I put together a pretty simple daemon which has been compiled for and tested on MacOS 10.9.1 Mavericks. It is designed to run in the background, and at pre-set intervals check the system idle time. When that idle time meets or exceeds a pre-configured value, the daemon runs an executable. When the user moves the mouse or presses any key on the keyboard, the daemon will execute another program.

This can be incredibly useful if you would like workstations to participate in a render farm if they are idle for a certain amount of time, but remove themselves from the farm when they are being used by an artist.

To use, start by downloading the installer:


Or, if you would like to see how I did it, build it yourself, or use the code for something else:


Configuring the daemon involves two mandatory steps, and one optional one.

First, edit the configuration file, located at /Library/Preferences/org.n3d.idleexecd.config.plist. I originally wrote this to put machines on a Deadline render farm, so it is configured to do just that. The config file looks like this:

<?xml version=”1.0″ encoding=”UTF-8″?>
<!DOCTYPE plist PUBLIC “-//Apple//DTD PLIST 1.0//EN” “http://www.apple.com/DTDs/PropertyList-1.0.dtd”>
<plist version=”1.0″>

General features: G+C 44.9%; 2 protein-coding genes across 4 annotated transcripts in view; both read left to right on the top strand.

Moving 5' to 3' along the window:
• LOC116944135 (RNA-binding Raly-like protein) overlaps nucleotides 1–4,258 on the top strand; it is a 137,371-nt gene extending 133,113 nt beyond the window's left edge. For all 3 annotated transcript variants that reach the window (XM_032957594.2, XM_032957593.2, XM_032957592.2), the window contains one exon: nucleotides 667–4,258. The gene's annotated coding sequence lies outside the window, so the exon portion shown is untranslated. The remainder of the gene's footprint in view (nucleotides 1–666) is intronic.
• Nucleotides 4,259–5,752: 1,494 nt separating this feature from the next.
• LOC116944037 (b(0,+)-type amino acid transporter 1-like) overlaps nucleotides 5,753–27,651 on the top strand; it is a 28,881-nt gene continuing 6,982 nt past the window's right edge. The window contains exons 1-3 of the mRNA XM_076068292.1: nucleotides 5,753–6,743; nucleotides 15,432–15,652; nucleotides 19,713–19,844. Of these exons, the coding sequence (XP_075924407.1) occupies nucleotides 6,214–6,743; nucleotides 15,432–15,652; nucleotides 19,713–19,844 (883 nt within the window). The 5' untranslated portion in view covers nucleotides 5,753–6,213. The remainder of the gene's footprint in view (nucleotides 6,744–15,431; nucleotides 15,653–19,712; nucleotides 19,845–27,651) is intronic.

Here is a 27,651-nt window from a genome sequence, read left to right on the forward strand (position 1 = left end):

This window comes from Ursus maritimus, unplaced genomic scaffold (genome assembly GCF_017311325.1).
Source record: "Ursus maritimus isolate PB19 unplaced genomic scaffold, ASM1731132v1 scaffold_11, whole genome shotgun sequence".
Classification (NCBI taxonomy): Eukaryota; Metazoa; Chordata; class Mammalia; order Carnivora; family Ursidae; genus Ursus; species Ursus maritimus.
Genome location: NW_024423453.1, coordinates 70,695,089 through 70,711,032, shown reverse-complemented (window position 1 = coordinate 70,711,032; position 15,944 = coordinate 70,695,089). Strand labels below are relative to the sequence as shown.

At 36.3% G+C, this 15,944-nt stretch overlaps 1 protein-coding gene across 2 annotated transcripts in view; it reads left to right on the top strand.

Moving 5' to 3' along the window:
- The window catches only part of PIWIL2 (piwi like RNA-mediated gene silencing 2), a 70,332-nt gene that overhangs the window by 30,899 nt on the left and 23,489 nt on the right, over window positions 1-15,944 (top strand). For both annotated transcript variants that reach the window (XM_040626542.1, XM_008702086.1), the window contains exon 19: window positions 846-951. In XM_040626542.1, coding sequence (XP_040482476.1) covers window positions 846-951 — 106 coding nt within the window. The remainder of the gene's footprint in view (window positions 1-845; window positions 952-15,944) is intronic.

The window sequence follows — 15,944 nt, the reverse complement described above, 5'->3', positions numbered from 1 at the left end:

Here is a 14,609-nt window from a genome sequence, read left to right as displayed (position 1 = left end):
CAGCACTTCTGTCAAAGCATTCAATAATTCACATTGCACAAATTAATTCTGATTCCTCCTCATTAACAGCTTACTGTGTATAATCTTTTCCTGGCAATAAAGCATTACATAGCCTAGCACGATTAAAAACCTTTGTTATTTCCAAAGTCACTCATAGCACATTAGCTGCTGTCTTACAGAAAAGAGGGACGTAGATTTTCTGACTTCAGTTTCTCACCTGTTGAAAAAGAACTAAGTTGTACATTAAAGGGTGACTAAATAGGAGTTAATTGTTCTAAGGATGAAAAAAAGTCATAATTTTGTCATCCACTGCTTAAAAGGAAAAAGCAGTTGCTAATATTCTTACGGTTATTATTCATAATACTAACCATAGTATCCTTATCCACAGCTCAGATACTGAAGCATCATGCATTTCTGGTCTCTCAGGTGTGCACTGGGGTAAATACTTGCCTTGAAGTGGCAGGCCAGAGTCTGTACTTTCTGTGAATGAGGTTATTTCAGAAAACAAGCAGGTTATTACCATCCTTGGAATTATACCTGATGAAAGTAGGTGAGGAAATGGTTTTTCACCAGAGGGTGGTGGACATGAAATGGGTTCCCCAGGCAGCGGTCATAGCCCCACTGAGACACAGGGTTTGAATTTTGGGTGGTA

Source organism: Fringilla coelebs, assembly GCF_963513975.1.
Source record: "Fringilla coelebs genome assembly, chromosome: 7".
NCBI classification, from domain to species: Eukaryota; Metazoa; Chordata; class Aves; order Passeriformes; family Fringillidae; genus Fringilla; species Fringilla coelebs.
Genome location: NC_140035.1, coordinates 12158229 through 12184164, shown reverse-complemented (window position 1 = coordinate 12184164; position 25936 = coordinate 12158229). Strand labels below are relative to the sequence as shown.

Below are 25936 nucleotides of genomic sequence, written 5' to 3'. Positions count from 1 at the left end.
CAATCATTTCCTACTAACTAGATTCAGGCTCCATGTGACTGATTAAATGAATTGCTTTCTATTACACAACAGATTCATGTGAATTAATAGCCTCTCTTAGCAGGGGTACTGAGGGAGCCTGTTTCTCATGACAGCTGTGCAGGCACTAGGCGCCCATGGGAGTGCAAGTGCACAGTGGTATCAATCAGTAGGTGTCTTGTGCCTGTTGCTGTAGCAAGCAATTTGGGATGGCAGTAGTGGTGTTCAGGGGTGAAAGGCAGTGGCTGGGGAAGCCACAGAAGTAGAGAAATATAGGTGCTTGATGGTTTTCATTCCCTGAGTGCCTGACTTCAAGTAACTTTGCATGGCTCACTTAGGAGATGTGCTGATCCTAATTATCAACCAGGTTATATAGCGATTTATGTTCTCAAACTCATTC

<key>Process Name</key>
<key>Run As</key>
<key>Idle Time Launch Delay</key>
<key>Startup Command</key>
<string>/Applications/Thinkbox/Deadline6/DeadlineLauncher.app/Contents/MacOS/DeadlineLauncher -slave -nogui</string>
<key>Shutdown Command</key>
<string>/Applications/Thinkbox/Deadline6/DeadlineSlave.app/Contents/MacOS/DeadlineSlave -shutdown</string>

For process name, choose any value that is appropriate.  Run as is the user that the process will execute as. Pick any valid user besides root. The idle time launch delay is the idle time, in minutes, that the daemon will wait before it executes the startup command. The startup command will be executed when the machine has gone idle for the set amount of time. When the user moves the mouse or hits a key on the keyboard, the shutdown command will be executed. To add multiple commands to execute, simply copy and paste everything between <dict> and </dict> including the tags, and enter new command specifications.

If you wish to edit configuration parameters for the daemon, such as log file destination, edit /Library/LaunchDaemons/org.n3d.idleexecd.plist. The -p 1 command line argument is the polling interval, in seconds. Leaving this default will cause the daemon to check the idle time every second. This can be increased to 10 seconds, but when the user interacts with the machine, they may have to wait up to 10 seconds before the daemon responds to the input. The -v argument specifies verbose logging. The default location for logging is /var/log/idleexecd.log.

Last, reboot your machine for the changes to take effect.

TL;DR: Download and install idleexecd to have your OSX 10.9 workstation participate in a Deadline 6 render farm after it has been idle for 15 minutes.

2 Responses to “MacOS idle time daemon”

  1. 1 Chris

    Will this still run when no users logged in? is the machine boots to login screen and sits idle?

    • Absolutely. It’s designed to run at system boot, so it will run if a user is logged in or not. With that said, I haven’t tested it yet on MacOSX Yosemite, so results may vary with newer operating systems. The latest version I have tested with is Mavericks 10.9.5.

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